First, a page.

IASKA Kellerberrin, WA, Australia, June 2001. This project is part of the ongoing Migratory Projects 2000-2006.

These images attempt to operate as a set of whispers. Taken as if they are a set of forensic archives or stills from an unknown movie set, each shot is a secret, a rumour on display. The images are intended to imply and work in unison with the living stories and narratives present within the town’s community, as well as communicate the odd detail to the passer by.

Each shot also functions as a document of the town’s design, history and social activity. A set for dramas to occur or a mute reminder of things long since gone: are they sites of significance, the mundane dramatised, or uneasy sinister scenes?

Nocturnal Tourism might be seen as an alternative to the sunny clichés often gathered when passing through a place. A town devoid of it’s people, everything becomes highly acute. Things appear to be models, perfect scenes in which lives can take place. Bricks, doors, pools, cars, living rooms, trees, toilets, water tanks, shop windows, buildings, towns and cities become scaled- up monsters.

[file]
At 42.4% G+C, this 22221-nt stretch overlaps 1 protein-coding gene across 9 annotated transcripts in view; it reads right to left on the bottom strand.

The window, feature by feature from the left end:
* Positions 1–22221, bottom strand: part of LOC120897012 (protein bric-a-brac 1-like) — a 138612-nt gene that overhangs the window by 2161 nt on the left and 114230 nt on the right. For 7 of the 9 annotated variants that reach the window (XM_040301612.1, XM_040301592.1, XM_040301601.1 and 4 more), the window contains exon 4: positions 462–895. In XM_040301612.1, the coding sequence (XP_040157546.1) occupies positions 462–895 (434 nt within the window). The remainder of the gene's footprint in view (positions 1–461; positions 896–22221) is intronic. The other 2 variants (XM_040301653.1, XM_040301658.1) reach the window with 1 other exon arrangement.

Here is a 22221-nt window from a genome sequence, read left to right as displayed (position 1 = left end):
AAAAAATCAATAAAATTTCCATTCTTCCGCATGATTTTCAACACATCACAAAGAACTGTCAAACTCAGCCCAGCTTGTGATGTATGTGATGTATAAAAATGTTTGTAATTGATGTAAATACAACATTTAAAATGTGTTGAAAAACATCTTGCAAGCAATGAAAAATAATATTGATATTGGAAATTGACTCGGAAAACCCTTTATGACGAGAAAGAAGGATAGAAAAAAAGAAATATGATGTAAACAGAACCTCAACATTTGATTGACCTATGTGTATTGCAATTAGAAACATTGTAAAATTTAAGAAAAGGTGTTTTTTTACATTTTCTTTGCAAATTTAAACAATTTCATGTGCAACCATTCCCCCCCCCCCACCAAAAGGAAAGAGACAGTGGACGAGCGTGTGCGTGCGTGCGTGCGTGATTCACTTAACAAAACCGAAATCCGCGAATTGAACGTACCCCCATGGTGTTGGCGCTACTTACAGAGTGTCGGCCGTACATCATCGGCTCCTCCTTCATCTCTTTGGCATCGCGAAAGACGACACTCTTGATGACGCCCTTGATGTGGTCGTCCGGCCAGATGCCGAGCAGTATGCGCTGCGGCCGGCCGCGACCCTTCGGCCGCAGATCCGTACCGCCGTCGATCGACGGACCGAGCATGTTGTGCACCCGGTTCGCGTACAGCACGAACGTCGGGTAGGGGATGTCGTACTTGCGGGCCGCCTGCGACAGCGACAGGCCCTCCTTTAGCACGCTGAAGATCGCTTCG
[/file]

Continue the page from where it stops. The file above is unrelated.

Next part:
I may have only talked to six local people during my short stay, but heard stories of millions of dollars being made off the land, fickle seasons, kids making bombs, teenagers moving on, the risks of wheat and sheep, the transition of shop owners, beauty in the landscape, hangings in trees, and houses built and inhabited only for a small time by local newlyweds.

Thanks to Donna Dransfield, Sophie O’Brien and Tony York.